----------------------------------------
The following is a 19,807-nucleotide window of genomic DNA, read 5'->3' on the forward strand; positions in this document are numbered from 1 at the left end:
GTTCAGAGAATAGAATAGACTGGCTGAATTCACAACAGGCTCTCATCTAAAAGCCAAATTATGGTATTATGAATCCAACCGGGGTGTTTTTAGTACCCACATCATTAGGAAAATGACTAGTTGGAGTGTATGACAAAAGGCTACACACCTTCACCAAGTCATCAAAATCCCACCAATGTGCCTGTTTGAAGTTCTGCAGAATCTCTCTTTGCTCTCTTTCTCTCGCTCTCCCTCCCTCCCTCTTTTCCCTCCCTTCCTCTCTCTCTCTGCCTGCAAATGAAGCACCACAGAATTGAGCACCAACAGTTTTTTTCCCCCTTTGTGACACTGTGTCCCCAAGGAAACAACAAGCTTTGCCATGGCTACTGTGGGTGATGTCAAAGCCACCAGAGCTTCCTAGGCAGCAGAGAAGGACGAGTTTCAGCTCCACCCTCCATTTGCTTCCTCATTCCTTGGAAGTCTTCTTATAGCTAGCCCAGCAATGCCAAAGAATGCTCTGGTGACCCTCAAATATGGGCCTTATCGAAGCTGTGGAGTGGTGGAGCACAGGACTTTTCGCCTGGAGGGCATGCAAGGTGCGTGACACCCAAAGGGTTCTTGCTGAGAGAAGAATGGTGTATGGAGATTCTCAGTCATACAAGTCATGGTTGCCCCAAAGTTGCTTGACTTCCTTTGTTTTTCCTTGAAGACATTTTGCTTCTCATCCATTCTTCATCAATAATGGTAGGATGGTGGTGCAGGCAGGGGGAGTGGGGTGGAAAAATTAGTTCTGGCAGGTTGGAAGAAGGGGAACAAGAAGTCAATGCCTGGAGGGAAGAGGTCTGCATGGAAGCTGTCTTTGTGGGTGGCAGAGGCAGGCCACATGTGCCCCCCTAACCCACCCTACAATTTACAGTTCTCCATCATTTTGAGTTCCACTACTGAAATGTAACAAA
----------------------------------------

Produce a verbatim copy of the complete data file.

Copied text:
The following is a 19,807-nucleotide window of genomic DNA, read 5'->3' on the forward strand; positions in this document are numbered from 1 at the left end:
GTTCAGAGAATAGAATAGACTGGCTGAATTCACAACAGGCTCTCATCTAAAAGCCAAATTATGGTATTATGAATCCAACCGGGGTGTTTTTAGTACCCACATCATTAGGAAAATGACTAGTTGGAGTGTATGACAAAAGGCTACACACCTTCACCAAGTCATCAAAATCCCACCAATGTGCCTGTTTGAAGTTCTGCAGAATCTCTCTTTGCTCTCTTTCTCTCGCTCTCCCTCCCTCCCTCTTTTCCCTCCCTTCCTCTCTCTCTCTGCCTGCAAATGAAGCACCACAGAATTGAGCACCAACAGTTTTTTTCCCCCTTTGTGACACTGTGTCCCCAAGGAAACAACAAGCTTTGCCATGGCTACTGTGGGTGATGTCAAAGCCACCAGAGCTTCCTAGGCAGCAGAGAAGGACGAGTTTCAGCTCCACCCTCCATTTGCTTCCTCATTCCTTGGAAGTCTTCTTATAGCTAGCCCAGCAATGCCAAAGAATGCTCTGGTGACCCTCAAATATGGGCCTTATCGAAGCTGTGGAGTGGTGGAGCACAGGACTTTTCGCCTGGAGGGCATGCAAGGTGCGTGACACCCAAAGGGTTCTTGCTGAGAGAAGAATGGTGTATGGAGATTCTCAGTCATACAAGTCATGGTTGCCCCAAAGTTGCTTGACTTCCTTTGTTTTTCCTTGAAGACATTTTGCTTCTCATCCATTCTTCATCAATAATGGTAGGATGGTGGTGCAGGCAGGGGGAGTGGGGTGGAAAAATTAGTTCTGGCAGGTTGGAAGAAGGGGAACAAGAAGTCAATGCCTGGAGGGAAGAGGTCTGCATGGAAGCTGTCTTTGTGGGTGGCAGAGGCAGGCCACATGTGCCCCCCTAACCCACCCTACAATTTACAGTTCTCCATCATTTTGAGTTCCACTACTGAAATGTAACAAA